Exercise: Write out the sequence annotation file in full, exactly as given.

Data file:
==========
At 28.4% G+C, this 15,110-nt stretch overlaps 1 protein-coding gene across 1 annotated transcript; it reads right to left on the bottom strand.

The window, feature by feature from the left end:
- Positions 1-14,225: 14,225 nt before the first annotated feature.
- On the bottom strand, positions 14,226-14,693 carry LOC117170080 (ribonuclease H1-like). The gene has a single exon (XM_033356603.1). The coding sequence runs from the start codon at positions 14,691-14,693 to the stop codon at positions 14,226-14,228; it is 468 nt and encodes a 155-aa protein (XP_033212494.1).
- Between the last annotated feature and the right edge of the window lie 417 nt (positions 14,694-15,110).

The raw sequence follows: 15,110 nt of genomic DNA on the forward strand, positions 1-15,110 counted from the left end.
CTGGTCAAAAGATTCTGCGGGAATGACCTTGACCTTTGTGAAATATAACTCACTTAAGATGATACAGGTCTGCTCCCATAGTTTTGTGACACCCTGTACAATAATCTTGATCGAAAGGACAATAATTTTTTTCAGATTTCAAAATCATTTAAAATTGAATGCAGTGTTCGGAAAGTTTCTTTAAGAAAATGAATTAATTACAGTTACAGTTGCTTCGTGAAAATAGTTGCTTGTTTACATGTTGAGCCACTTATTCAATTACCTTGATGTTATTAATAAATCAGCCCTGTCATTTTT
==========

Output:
At 28.4% G+C, this 15,110-nt stretch overlaps 1 protein-coding gene across 1 annotated transcript; it reads right to left on the bottom strand.

The window, feature by feature from the left end:
- Positions 1-14,225: 14,225 nt before the first annotated feature.
- On the bottom strand, positions 14,226-14,693 carry LOC117170080 (ribonuclease H1-like). The gene has a single exon (XM_033356603.1). The coding sequence runs from the start codon at positions 14,691-14,693 to the stop codon at positions 14,226-14,228; it is 468 nt and encodes a 155-aa protein (XP_033212494.1).
- Between the last annotated feature and the right edge of the window lie 417 nt (positions 14,694-15,110).

The raw sequence follows: 15,110 nt of genomic DNA on the forward strand, positions 1-15,110 counted from the left end.
CTGGTCAAAAGATTCTGCGGGAATGACCTTGACCTTTGTGAAATATAACTCACTTAAGATGATACAGGTCTGCTCCCATAGTTTTGTGACACCCTGTACAATAATCTTGATCGAAAGGACAATAATTTTTTTCAGATTTCAAAATCATTTAAAATTGAATGCAGTGTTCGGAAAGTTTCTTTAAGAAAATGAATTAATTACAGTTACAGTTGCTTCGTGAAAATAGTTGCTTGTTTACATGTTGAGCCACTTATTCAATTACCTTGATGTTATTAATAAATCAGCCCTGTCATTTTT